Speaker for the Dead

Front Cover
Orbit, 1986 - Science fiction - 382 pages
3073 Reviews
Three thousand planet-bound years have passed while Ender the star-traveller remains young. In that time his name has become anathema, for he is the one who killed an entire race of thinking, feeling beings. No other has been found - until Lusitania is discovered. The young race there offers mankind a chance to redeem the previous destruction. The only humans allowed near are trained xenobiologists. But once again there are tragic misunderstandings. And when Ender, as Andrew Wiggin, is called to Lusitania to speak for the dead - to present to the community the terrible truth of why men have been killed by aliens - his actions can, and will, reverberate through an entire galactic empire.

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Reading the intro provided a lot of insight. - Goodreads
I've seen some reviews that this is hard to read. - Goodreads
Really amazing story telling. - Goodreads
I love Orson Scott Card's writing. - Goodreads
The ending was far more disappointing than I expected. - Goodreads
Generally an interesting premise and well-told story. - Goodreads

Review: Speaker for the Dead (The Ender Quintet #2)

User Review  - Jade - Goodreads

I'm not a huge fan of Ender's Game and in my first attempts at reading it I felt confused, therefore I didn't like it. I took some time to ponder before making one final try and in the end Iónot ... Read full review

Review: Speaker for the Dead (The Ender Quintet #2)

User Review  - Sarah Stepp - Goodreads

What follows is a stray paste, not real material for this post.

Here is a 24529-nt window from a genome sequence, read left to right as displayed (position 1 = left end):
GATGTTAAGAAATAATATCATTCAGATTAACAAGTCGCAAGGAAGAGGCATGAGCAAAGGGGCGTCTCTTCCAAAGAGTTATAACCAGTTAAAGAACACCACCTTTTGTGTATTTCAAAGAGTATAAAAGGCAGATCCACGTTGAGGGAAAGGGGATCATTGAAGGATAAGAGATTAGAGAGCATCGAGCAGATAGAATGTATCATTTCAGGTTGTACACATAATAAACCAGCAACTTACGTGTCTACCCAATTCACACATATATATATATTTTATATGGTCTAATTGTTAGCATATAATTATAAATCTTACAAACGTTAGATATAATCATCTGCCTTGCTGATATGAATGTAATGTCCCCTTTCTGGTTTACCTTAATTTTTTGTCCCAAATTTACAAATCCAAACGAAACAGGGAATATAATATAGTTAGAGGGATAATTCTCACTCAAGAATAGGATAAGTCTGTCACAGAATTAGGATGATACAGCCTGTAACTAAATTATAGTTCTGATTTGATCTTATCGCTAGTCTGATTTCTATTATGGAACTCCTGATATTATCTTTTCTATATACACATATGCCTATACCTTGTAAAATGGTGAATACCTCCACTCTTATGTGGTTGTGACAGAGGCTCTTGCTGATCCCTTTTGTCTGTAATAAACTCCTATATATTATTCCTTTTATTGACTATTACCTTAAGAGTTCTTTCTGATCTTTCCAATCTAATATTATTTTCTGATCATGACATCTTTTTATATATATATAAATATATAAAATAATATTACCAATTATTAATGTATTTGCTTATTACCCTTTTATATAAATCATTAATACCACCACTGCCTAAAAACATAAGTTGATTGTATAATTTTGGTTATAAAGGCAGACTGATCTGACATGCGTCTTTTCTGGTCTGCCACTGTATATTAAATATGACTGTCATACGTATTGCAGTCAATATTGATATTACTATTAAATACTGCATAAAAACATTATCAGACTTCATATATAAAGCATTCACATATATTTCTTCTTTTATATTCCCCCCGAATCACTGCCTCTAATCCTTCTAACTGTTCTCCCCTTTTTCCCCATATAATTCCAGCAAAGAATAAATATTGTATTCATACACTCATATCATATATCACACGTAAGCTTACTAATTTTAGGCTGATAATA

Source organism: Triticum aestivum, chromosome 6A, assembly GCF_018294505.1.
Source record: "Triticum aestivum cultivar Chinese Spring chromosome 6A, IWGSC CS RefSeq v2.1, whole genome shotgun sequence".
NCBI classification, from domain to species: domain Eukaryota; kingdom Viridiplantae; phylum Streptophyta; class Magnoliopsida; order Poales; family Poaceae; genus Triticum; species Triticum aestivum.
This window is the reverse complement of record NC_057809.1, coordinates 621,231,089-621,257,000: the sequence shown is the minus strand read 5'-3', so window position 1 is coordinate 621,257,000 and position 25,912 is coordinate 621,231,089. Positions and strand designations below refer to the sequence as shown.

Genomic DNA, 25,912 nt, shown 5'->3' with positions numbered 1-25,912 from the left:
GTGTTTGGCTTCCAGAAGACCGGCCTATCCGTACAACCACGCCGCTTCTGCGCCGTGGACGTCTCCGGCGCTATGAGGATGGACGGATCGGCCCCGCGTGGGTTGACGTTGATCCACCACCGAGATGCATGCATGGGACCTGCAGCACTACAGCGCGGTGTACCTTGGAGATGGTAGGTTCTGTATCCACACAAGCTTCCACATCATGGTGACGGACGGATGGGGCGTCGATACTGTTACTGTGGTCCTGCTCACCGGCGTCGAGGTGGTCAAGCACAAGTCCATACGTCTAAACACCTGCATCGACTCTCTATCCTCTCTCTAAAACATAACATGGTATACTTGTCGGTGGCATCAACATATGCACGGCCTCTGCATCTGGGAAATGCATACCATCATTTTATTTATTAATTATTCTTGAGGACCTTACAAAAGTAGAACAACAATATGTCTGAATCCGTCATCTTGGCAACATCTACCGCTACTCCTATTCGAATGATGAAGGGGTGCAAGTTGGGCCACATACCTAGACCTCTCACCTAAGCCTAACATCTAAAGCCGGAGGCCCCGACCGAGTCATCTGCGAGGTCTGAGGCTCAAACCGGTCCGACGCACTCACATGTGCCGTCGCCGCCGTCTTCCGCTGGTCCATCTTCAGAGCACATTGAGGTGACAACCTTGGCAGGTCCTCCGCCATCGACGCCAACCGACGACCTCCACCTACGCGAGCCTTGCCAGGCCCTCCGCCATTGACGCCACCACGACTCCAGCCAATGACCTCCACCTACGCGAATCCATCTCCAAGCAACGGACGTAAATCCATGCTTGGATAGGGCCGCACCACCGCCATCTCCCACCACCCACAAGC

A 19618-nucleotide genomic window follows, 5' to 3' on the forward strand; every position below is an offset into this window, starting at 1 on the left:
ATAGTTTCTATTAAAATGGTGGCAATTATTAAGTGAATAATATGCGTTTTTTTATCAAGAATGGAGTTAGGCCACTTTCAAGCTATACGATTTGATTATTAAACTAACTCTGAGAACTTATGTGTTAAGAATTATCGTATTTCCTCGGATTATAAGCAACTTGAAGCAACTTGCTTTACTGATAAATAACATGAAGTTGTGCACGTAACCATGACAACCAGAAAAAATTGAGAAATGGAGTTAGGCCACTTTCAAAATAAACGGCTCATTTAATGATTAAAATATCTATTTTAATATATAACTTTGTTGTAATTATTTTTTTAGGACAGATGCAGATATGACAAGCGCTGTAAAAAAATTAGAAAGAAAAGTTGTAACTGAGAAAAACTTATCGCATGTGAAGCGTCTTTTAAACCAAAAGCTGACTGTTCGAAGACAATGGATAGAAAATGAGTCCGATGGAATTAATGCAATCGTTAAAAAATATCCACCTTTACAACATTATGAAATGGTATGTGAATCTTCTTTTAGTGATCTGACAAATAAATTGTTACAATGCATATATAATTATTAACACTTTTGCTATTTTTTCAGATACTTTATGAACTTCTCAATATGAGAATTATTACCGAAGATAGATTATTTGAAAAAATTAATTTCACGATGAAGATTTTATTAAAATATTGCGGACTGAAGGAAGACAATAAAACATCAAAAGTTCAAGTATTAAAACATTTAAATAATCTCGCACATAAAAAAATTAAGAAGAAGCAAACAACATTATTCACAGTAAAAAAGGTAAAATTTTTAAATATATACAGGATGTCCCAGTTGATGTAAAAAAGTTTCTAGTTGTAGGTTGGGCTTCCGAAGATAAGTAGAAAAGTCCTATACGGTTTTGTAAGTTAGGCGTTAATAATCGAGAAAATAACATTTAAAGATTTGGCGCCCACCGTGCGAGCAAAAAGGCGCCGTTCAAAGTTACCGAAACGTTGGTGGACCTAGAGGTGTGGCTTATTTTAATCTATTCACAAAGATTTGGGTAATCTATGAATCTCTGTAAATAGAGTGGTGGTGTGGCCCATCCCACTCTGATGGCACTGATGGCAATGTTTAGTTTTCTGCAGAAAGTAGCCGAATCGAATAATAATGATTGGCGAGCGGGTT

This book shall forever hold a very special place in my heart. I really enjoyed Ender's Game, personally I feel as if Orson Scott Card really upped his game for this second one. The life lessons and ... Read full review

All 327 reviews »

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About the author (1986)

Orson Scott Byron Walley Card, was born in 1951 and studied theater at Brigham Young University. He received his B.A. in 1975 and his M.A. in English in 1981. He wrote plays during that time, including Stone Tables (1973) and the musical, Father, Mother, Mother and Mom (1974). A Mormon, Scott served a two-year mission in Brazil before starting work as a journalist in Utah. He also designed games at Lucas Film Games, 1989-92. He is best known for his science fiction novels, including the popular Ender series. Well known titles include A Planet Called Treason (1979), Treasure Box (1996), and Heartfire (1998). He has also written the guide called How to Write Science Fiction and Fantasy (1990). He is the recipient of a Hugo and a Nebula award. His titles Shadows in Flight and Ruins made The New York Times Best Seller List for 2012.

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